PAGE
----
7. #37
    Cool... thanks for the feedback on that- experience matters!

  8. #38
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    BEHOLD, THE TRADITIONALISTS *****!!

    Where to begin?

    I have kept my mouth shut up until now, but can do so no longer! First of all, in 30 years of smoking pork butts I have never brined one. Brining is something I have saved for chicken and briskets. In order to maintain or even improve juiciness of smoked meat I have always placed a metal half-pan with water inside the smoker making sure it is in line with the heat from the firebox, refilling with water as the liquid burns off. When using a cut like a bone-in neck a slow, gentle smoke at a lower heat is appropriate; say about 200°-210°. Figure about one hour per pound of meat and be patient, even with a bone-in cut like you describe you will get the stall.

    And another thing! Give the meat a good rubdown on all sides the day before, let it set overnight, and smoke!

    And about this sous-vide nonsense; on smoked meat??? First of all, and I don't think the piece of meat would be small enough to fit in any that I have seen, and speeding up smoking DEFEATS THE PURPOSE! LOW AND SLOW, YOU HEATHENS!!!

    Btw, no offense meant to all of you seaweed-infused bento box smear 1 ounce of sauce across the plate 50 g of protein for an entrée serving trying to learn how to barbecue (much loved to the our California brethren!) Chefs out there.

    Hax the Cook CLEAVERS RULE!!!
    A barbeque believer will not profane pork by boiling, liquid-smoking, submeging in sous-vide, or affirm with those who do.

  9. #39
    Senior Member Mucho Bocho's Avatar
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    Hax, I've cooked my share of butts too. I don't like to smoke my foods the entire time. Even if using fruit woods, it can be overpowering. I'm not saying that Sous Vide is the BEST way to do it. I like it for three reasons:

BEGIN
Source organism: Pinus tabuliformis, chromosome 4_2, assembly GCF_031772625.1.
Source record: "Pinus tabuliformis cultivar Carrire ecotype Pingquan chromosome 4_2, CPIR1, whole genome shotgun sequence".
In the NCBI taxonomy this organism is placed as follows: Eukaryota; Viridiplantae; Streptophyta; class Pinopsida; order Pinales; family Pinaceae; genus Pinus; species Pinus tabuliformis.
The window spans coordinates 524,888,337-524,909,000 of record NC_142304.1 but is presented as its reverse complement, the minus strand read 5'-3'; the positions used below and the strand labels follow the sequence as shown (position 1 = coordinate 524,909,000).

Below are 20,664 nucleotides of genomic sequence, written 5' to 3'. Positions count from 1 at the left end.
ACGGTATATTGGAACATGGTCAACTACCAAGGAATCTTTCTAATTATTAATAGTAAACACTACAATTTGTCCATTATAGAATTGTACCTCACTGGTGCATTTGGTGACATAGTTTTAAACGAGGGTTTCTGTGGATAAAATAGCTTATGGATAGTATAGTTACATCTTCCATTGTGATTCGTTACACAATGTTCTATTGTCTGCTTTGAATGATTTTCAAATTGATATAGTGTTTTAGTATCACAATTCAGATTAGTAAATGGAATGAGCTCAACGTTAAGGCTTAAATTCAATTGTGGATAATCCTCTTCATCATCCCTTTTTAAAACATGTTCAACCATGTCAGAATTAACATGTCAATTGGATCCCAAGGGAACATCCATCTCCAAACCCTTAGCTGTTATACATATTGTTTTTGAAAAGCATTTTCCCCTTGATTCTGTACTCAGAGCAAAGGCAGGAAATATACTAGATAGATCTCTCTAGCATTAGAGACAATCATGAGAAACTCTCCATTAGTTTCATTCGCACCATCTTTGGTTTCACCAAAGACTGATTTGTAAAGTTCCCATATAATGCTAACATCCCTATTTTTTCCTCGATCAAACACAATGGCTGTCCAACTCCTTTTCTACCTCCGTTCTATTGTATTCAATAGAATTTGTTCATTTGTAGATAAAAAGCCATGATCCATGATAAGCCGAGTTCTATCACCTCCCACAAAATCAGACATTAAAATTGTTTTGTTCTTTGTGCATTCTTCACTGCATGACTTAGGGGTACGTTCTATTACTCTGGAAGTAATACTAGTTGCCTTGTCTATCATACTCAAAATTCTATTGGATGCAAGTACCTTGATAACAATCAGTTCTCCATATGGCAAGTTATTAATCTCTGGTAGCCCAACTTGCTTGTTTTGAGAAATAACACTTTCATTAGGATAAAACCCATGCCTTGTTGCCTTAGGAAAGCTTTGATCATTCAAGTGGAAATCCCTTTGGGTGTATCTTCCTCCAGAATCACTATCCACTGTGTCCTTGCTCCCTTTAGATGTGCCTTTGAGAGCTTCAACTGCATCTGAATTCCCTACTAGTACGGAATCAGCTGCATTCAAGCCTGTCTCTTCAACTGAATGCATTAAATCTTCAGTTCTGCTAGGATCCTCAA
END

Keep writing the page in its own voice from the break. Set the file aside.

1.) Breaks up the cooking time. Drops the final cooking to to 4hrs.
    2.) because the meat is cooked at a lower temperature (147), less denatured proteins, less juice loss, more enzymatic tenderization too
    3.) because i can.

    About brining, pumping or tumbling: Again, not necessary but once you taste meat that has gone through these interventions. its hard to go back. BTW, I've learned this through experimentation, learning from Pit Masters and keeping an open mind.

    Hac, you must be very fond of Steven Reichland. He's more of a traditionalist. These days i'm more into pushing the limits of what is possible. Both have their place. I'm sure your pork is fine, but remember its hard to knock something before trying it.

    One thing to note is that pork will taste difference thought the year. Pork is best in cooler weather usually in fall or winter. I'm pretty lucky down here in kaklaki, I actually get to pick out the live hogs I want parts from. All pastured raised and loved until humanly slaughtered.

  10. #40
    I can get pasture raised pork . . . if I sold my car and used the proceeds to buy it.

    It's so frickin' expensive here in Cali. It's cheaper for me to get Kurobuta from Snake River Farms which is still quite pricey.

    FYI - Sous Vide is not allowed under KCBS rules if any readers are considering using the technique in a competition.
    Michael
    "Don't you know who he is?"